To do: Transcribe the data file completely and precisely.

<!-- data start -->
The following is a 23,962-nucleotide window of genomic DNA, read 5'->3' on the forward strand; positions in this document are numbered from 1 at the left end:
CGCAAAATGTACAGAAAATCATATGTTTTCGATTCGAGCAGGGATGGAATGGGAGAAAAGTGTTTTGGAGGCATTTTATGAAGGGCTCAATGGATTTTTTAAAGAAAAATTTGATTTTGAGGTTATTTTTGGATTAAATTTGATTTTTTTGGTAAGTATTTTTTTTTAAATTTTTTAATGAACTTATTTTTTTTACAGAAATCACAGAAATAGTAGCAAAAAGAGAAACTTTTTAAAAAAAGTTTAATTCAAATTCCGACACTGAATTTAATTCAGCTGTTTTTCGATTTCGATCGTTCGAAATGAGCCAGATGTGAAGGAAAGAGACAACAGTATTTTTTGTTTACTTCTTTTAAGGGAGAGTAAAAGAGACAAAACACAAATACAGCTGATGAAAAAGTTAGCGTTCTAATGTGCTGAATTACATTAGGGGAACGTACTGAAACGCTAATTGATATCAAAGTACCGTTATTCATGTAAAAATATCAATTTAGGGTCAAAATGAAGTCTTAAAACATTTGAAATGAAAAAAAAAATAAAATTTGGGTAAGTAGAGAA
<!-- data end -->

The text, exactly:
The following is a 23,962-nucleotide window of genomic DNA, read 5'->3' on the forward strand; positions in this document are numbered from 1 at the left end:
CGCAAAATGTACAGAAAATCATATGTTTTCGATTCGAGCAGGGATGGAATGGGAGAAAAGTGTTTTGGAGGCATTTTATGAAGGGCTCAATGGATTTTTTAAAGAAAAATTTGATTTTGAGGTTATTTTTGGATTAAATTTGATTTTTTTGGTAAGTATTTTTTTTTAAATTTTTTAATGAACTTATTTTTTTTACAGAAATCACAGAAATAGTAGCAAAAAGAGAAACTTTTTAAAAAAAGTTTAATTCAAATTCCGACACTGAATTTAATTCAGCTGTTTTTCGATTTCGATCGTTCGAAATGAGCCAGATGTGAAGGAAAGAGACAACAGTATTTTTTGTTTACTTCTTTTAAGGGAGAGTAAAAGAGACAAAACACAAATACAGCTGATGAAAAAGTTAGCGTTCTAATGTGCTGAATTACATTAGGGGAACGTACTGAAACGCTAATTGATATCAAAGTACCGTTATTCATGTAAAAATATCAATTTAGGGTCAAAATGAAGTCTTAAAACATTTGAAATGAAAAAAAAAATAAAATTTGGGTAAGTAGAGAA